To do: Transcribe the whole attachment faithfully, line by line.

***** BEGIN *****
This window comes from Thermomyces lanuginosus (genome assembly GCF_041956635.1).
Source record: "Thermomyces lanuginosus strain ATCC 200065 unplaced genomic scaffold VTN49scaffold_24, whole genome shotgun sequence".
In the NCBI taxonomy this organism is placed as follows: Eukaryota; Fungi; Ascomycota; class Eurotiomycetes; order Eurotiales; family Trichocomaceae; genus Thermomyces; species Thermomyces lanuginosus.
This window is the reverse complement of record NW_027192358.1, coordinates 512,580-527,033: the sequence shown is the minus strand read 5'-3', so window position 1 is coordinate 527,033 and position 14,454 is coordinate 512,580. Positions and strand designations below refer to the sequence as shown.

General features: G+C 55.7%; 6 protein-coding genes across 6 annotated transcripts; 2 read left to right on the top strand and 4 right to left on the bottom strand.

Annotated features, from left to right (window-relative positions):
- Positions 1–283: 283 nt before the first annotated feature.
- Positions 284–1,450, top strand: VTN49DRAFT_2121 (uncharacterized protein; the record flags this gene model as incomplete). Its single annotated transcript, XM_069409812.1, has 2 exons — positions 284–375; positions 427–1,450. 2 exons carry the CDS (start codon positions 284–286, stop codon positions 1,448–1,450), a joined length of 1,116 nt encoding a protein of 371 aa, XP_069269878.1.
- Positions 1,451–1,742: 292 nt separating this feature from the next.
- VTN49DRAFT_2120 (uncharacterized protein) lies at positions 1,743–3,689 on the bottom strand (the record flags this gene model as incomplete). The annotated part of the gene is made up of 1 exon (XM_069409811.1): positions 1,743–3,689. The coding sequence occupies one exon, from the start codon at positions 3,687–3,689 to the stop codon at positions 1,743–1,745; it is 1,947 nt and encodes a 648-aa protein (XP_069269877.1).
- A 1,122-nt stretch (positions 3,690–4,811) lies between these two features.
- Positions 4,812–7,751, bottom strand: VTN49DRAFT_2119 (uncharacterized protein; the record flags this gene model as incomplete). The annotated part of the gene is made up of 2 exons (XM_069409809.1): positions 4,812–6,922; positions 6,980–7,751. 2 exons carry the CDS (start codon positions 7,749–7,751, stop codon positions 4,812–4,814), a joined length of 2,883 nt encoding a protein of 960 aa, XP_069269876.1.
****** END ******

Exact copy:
This window comes from Thermomyces lanuginosus (genome assembly GCF_041956635.1).
Source record: "Thermomyces lanuginosus strain ATCC 200065 unplaced genomic scaffold VTN49scaffold_24, whole genome shotgun sequence".
In the NCBI taxonomy this organism is placed as follows: Eukaryota; Fungi; Ascomycota; class Eurotiomycetes; order Eurotiales; family Trichocomaceae; genus Thermomyces; species Thermomyces lanuginosus.
This window is the reverse complement of record NW_027192358.1, coordinates 512,580-527,033: the sequence shown is the minus strand read 5'-3', so window position 1 is coordinate 527,033 and position 14,454 is coordinate 512,580. Positions and strand designations below refer to the sequence as shown.

General features: G+C 55.7%; 6 protein-coding genes across 6 annotated transcripts; 2 read left to right on the top strand and 4 right to left on the bottom strand.

Annotated features, from left to right (window-relative positions):
- Positions 1–283: 283 nt before the first annotated feature.
- Positions 284–1,450, top strand: VTN49DRAFT_2121 (uncharacterized protein; the record flags this gene model as incomplete). Its single annotated transcript, XM_069409812.1, has 2 exons — positions 284–375; positions 427–1,450. 2 exons carry the CDS (start codon positions 284–286, stop codon positions 1,448–1,450), a joined length of 1,116 nt encoding a protein of 371 aa, XP_069269878.1.
- Positions 1,451–1,742: 292 nt separating this feature from the next.
- VTN49DRAFT_2120 (uncharacterized protein) lies at positions 1,743–3,689 on the bottom strand (the record flags this gene model as incomplete). The annotated part of the gene is made up of 1 exon (XM_069409811.1): positions 1,743–3,689. The coding sequence occupies one exon, from the start codon at positions 3,687–3,689 to the stop codon at positions 1,743–1,745; it is 1,947 nt and encodes a 648-aa protein (XP_069269877.1).
- A 1,122-nt stretch (positions 3,690–4,811) lies between these two features.
- Positions 4,812–7,751, bottom strand: VTN49DRAFT_2119 (uncharacterized protein; the record flags this gene model as incomplete). The annotated part of the gene is made up of 2 exons (XM_069409809.1): positions 4,812–6,922; positions 6,980–7,751. 2 exons carry the CDS (start codon positions 7,749–7,751, stop codon positions 4,812–4,814), a joined length of 2,883 nt encoding a protein of 960 aa, XP_069269876.1.